RIP: Menzi Ngubane’s wife mourns the late ‘Generations’ actor

It has been three years since veteran actor Menzi Ngubane died and his wife, Sikelelwa Ngubane has paid tribute to him on Instagram.


 

 

MENZI NGUBANE REMEMBERED BY HIS WIFE THREE YEARS AFTER DEATH
Menzi Ngubane died on 13 March 2021 at the age of 56. Around the time, SowetanLIVE reported that a statement released by the family revealed that the actor suffered a stroke in the morning and died.

The SABC reported that he was laid to rest in a moving ceremony in Ladysmith, KwaZulu-Natal later that month. He was also reported to have been buried along with his father, Ndodeni Ngubane, who died three days after him.

Taking to Instagram recently, Ngubane’s wife Sikelelwa paid tribute to her late husband via a post.

“Today marks 3 years ungasekho emhlabeni [without you on earth] Dali [my love]. I vividly remember our last telephone conversation, you said you were tired and wanted to rest [and that] we would speak in the morning, I agreed not knowing you wanted me to release you to rest forever,” she penned.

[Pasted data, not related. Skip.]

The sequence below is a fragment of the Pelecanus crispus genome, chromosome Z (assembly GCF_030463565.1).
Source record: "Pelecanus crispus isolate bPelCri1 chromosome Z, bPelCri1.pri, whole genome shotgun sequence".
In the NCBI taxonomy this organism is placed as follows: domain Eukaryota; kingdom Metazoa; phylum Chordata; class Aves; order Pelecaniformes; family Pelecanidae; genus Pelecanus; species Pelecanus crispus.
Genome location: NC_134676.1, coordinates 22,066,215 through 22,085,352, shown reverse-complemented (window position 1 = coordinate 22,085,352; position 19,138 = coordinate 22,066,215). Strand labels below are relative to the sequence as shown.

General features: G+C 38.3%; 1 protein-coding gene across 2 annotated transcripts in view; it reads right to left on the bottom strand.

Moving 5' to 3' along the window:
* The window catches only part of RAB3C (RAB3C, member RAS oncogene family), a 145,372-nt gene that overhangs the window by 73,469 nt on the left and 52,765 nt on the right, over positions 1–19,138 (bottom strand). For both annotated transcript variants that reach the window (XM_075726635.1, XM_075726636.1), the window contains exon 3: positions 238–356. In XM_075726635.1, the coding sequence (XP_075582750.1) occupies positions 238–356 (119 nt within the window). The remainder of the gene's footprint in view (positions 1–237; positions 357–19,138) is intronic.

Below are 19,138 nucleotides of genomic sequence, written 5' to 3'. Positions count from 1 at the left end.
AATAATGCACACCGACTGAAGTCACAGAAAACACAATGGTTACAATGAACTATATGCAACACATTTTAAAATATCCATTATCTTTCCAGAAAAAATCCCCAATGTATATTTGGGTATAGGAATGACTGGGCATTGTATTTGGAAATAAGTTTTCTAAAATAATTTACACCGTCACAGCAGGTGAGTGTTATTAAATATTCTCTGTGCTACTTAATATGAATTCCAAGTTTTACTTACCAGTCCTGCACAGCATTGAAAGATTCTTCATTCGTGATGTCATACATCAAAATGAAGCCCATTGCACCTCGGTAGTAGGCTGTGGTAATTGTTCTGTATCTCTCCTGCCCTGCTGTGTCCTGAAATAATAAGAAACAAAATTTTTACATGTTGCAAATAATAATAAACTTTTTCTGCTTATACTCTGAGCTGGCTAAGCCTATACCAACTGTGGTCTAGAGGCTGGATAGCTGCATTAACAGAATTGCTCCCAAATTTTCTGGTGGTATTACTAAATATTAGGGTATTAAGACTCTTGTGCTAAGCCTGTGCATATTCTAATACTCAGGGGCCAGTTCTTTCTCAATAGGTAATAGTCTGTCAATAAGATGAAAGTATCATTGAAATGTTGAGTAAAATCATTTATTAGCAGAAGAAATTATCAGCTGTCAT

“I am keeping strong for our girls by God’s grace, one day this all will make sense, but for now I still have so many questions, [like] why did things turn out this way?” Sikelwa continued.

The former Generations actor is said to have died after losing his battle with diabetes and kidney failure. “Continue to rest Mbomvu, Myaluza, Somahhashi, Zikode Elimhlophe [clan names]. You will forever be in our hearts,” Sikelwa wrote.

SIKELWA ON ‘WIDOWS UNVEILED’
Sikelwa Ngubane currently stars on Showmax’s new show Widows Unveiled. According to TshisaLIVE, the show follows the lives of five women who were married to South African public figures who have died.

The cast includes HHP’s wife Lerato Sengadi, Mandoza’s wife Mpho Tshabalala, John Molefe’s wife Fundiswa, former deputy defense minister Kebby Maphatsoe’s wife Lerato, and of course Menzi Ngubane’s wife Sikelwa.

While some of the cast many have different reasons for joining the show, The Citizen quoted Mpho as saying: “I realised that widowhood is treated like a plague. No one ever wants to talk about it, but it’s a day-to-day reality for millions of people.”